Youngstown's "main street," West Andover, looking east to Pigeon Point.
With trolley track on the left, Youngstown’s “main street,” West Andover, looking east to Pigeon Point (with the Point out-of-frame to the left./north.) Courtesy, Lawton Gowey

By 1914 the circuitous route to Alki Beach previously running through Youngstown was straightened.  The Spokane Street trestle had been recently extended west across the head of Youngs Cove, reaching West Seattle here at Admiral Way.  Captioned at its lower left corner, the feature’s “top” subject’s long look east on Spokane Street was recorded on April 16, 1916.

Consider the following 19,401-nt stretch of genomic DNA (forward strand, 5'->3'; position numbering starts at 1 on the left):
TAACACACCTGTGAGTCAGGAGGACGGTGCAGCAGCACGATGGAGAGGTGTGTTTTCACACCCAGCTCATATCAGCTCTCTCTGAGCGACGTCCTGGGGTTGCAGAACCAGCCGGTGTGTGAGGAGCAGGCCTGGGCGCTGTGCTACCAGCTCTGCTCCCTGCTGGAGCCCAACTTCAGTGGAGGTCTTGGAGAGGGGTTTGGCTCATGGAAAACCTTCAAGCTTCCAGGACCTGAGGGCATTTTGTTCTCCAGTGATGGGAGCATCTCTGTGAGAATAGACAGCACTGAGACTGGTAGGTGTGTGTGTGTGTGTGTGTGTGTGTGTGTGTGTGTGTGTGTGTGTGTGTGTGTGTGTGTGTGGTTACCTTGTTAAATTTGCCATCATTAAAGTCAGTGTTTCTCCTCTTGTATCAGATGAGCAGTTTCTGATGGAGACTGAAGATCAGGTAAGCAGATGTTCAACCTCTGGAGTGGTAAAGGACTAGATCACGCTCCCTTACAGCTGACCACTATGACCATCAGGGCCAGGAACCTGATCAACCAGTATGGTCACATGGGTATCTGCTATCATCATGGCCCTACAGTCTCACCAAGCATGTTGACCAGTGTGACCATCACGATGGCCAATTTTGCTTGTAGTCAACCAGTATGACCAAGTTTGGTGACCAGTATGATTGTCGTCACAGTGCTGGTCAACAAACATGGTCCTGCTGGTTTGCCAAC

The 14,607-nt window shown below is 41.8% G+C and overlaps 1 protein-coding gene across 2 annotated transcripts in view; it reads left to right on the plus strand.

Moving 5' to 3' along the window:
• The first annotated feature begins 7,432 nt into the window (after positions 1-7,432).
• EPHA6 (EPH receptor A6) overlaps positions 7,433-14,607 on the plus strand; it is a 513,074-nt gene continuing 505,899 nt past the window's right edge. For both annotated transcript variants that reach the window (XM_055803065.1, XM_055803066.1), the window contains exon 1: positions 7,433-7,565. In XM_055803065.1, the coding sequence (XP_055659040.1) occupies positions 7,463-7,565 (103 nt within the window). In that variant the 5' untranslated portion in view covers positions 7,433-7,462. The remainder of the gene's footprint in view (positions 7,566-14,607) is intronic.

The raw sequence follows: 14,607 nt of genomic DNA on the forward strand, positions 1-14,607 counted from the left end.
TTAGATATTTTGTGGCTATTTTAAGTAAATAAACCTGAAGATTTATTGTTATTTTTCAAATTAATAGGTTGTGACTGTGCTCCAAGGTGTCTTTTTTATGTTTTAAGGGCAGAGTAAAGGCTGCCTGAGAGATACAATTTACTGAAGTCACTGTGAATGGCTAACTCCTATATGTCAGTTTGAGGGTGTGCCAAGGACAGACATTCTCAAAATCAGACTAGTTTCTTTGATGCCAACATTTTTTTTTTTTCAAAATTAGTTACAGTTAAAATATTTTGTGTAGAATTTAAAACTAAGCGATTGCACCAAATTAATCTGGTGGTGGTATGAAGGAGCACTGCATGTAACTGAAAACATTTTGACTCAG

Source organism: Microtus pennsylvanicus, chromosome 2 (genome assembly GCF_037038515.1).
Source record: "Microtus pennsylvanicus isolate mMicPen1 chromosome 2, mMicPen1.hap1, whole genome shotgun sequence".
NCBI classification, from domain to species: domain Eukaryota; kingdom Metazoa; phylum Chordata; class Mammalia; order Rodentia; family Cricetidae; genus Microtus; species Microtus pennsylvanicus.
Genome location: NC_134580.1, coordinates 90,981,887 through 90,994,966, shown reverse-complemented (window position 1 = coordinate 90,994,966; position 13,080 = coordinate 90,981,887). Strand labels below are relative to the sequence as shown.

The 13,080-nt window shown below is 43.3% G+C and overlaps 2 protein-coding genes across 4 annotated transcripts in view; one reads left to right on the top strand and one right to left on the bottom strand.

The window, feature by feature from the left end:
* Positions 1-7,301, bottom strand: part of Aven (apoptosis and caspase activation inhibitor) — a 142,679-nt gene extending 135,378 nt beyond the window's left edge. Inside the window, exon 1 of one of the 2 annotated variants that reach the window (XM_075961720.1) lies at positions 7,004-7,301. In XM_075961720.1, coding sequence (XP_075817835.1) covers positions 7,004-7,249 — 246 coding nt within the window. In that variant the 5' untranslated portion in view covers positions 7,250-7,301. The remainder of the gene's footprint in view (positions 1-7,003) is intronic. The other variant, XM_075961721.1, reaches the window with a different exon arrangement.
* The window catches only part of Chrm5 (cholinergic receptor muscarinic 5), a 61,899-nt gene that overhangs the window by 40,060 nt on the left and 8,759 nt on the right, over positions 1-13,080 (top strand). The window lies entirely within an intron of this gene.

A Seattle Times clip from April 30, 1916 reporting on  the neighborhood's activism for more trolley service.
A Seattle Times clip from April 30, 1916 reporting on the neighborhood’s activism for more trolley service.
Looking northeast from Avalon to the point where the early - in 1913 - Spokane Street trestle reaches West Seattle.  Courtesy, Seattle Municipal Archive
Looking northeast from Avalon to the point where the early – Oct. 23, 1913 – Spokane Street trestle reaches West Seattle. Courtesy, Seattle Municipal Archive

As evidence of Spokane Street’s development into a West Seattle funnel, city engineers counted the traffic using it between 5 am and midnight on one day in early November 1915.  The partial list recorded that two-hundred-and-ninety one street cars carried 11,699 persons, 692 passenger automobiles carried 1,501 persons, 203 jitneys (taxis) carried 744 persons, and 155 horse-drawn vehicles carried 187 persons across the West Seattle Bridge.